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king of Macedonia ; but as the Roman commanders had hitherto failed to bring the contest to a con­clusion, the people demanded a general of greater experience arid abilities, and unanimously pressed Paulus to undertake the conduct of the war. At first he was not disposed to comply with their request, as he was upwards of sixty, and still remembered with bitterness their former rejection of him at the consular comitia. But he yielded at length to the general solicitation, and was accord­ingly elected consul a second time, b. c. 168, with C. Licinius Crassus. Age had not in the least impaired his vigour or his faculties. He arrived at Macedonia early in the summer of this year, and on the 22nd of June completely defeated the Macedonian monarch near Pydna. This battle de­cided the war, and Perseus shortly afterwards surrendered himself and was brought to Paulus, who treated him with great kindness and courtesy. A detailed account of this campaign is given under perseus. Paulus remained in Macedonia during the greater part of the following year as proconsul, and in the course of b. c. 167 he made a journey through Greece, in which he redressed many griev­ances of which the states complained, and made them various presents from the royal treasury. On his return to Macedonia he held a court at Amphipolis, where he arranged the affairs of Ma­cedonia, in conjunction with ten Roman commis­sioners, whom the senate had despatched for the purpose, and passed sentence upon the various parties that had espoused the cause of Perseus. He concluded the business by the celebration of most splendid games, for which preparations had been making a long time previously. But before leaving Greece, Paulus marched into Epeirus, where, in accordance with a cruel command of the senate, he gave to his soldiers seventy towns to be pillaged, because they had been in alliance with Perseus. He then straightway proceeded to Ori-cum, where he embarked his troops, and crossed over to Italy.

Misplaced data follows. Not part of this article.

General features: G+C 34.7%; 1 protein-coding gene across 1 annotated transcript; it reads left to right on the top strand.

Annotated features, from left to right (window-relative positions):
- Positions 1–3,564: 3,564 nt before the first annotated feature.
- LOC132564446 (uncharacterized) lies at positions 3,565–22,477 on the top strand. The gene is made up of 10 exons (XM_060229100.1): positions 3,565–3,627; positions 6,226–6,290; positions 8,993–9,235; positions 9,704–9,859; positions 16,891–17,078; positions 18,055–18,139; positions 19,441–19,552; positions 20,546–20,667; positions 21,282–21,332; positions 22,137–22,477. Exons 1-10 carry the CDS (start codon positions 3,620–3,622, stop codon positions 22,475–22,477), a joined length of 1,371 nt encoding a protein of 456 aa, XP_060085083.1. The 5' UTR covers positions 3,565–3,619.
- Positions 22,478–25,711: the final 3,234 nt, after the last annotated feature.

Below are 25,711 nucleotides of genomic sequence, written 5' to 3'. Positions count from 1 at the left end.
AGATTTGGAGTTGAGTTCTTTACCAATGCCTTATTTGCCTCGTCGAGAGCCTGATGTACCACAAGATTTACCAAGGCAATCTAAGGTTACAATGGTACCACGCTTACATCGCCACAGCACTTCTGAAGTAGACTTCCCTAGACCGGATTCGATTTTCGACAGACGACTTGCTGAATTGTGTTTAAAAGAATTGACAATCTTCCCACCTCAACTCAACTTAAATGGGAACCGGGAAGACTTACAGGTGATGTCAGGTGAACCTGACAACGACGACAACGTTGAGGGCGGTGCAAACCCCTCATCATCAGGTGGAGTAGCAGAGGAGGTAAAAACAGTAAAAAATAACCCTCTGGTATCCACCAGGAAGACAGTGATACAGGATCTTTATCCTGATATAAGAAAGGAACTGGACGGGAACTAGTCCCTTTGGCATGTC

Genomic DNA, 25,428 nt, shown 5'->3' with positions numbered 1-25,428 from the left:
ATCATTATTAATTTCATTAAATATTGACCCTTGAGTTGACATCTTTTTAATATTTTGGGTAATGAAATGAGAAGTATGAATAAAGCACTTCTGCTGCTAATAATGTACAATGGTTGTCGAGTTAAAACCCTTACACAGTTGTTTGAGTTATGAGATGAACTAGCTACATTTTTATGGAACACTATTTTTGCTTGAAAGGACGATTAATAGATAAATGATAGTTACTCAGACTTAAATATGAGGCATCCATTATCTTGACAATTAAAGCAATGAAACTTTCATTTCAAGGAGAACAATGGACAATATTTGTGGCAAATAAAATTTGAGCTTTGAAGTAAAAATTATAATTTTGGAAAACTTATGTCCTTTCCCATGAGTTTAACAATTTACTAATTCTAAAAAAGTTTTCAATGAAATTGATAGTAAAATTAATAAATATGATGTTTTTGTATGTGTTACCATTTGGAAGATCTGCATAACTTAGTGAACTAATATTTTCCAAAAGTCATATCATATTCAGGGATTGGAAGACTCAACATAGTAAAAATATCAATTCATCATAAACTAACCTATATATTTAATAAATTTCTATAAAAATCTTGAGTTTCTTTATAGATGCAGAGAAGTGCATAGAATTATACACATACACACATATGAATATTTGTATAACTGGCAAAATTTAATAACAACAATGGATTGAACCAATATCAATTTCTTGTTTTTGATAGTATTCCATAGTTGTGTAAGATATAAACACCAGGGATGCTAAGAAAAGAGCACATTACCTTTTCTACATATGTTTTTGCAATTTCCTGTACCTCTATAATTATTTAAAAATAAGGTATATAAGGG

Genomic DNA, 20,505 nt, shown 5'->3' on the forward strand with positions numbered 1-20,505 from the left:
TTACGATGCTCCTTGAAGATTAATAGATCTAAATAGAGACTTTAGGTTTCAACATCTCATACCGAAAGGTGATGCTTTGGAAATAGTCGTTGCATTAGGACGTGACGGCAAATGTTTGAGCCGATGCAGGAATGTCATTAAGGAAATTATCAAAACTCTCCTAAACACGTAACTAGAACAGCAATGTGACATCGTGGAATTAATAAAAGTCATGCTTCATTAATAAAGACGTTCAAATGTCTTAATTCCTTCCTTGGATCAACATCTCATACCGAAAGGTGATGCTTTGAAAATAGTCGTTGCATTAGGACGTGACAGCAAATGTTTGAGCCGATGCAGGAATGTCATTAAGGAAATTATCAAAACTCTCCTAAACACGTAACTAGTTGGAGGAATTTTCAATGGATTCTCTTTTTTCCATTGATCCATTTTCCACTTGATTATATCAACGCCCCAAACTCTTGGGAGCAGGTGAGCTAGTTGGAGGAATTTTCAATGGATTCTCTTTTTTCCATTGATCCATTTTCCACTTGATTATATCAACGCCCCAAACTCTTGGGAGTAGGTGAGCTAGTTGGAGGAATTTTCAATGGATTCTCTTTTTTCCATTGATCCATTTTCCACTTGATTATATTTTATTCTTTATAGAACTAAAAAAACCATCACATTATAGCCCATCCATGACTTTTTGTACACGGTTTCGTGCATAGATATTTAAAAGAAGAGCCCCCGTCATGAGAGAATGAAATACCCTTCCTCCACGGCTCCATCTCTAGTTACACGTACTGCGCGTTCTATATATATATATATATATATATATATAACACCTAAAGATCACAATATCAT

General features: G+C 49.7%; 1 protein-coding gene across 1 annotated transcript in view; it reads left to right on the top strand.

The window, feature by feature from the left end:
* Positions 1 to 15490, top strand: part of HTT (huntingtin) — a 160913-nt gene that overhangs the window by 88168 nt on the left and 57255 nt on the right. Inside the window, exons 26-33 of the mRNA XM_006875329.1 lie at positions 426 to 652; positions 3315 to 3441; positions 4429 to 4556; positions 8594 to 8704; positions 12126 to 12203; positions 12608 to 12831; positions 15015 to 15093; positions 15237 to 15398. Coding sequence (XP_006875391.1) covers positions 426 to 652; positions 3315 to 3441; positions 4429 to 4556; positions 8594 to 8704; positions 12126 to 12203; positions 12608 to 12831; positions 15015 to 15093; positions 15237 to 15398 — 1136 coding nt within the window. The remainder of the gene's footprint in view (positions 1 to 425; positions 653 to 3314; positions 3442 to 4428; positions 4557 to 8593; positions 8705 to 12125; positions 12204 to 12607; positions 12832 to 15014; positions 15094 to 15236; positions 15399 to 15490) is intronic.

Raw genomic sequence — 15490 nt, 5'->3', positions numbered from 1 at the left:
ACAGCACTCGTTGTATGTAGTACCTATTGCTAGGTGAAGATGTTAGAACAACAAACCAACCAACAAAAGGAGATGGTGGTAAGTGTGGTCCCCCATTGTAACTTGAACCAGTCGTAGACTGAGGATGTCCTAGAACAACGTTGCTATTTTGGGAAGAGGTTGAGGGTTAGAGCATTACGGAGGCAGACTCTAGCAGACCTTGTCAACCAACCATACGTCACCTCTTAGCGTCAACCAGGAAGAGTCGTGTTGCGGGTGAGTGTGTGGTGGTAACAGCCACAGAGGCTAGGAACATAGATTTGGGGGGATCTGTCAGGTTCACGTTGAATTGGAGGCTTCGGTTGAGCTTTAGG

Aemilius Paulus arrived in Italy towards the close of b.c. 167. The booty which he brought with him from Macedonia, and which he paid into the Roman treasury, was of enormous value ; but the soldiers were indignant that they had obtained so small a share in the plunder ; and it was there­fore not without considerable opposition that he obtained his triumph. This triumph, which was celebrated at the end of November, b. c. 167, was the most splendid that Rome had yet seen ; it lasted three days, and is described at length by Plutarch. Before the triumphal car of Aemilius walked the captive monarch of Macedonia and his children, and behind it were his two illustrious sons, Q. Fabius Maximus and P. Scipio Africanus the younger, both of whom had been adopted into other families. But the glory of the conqueror was clouded by family misfortune. At this very time he lost his two younger sons ; one, twelve years of age, died only five days before his triumph, and the other, fourteen years of age, three da}rs only after his triumph. The loss was all the severer, since he had no other son left to carry his name down to posterity.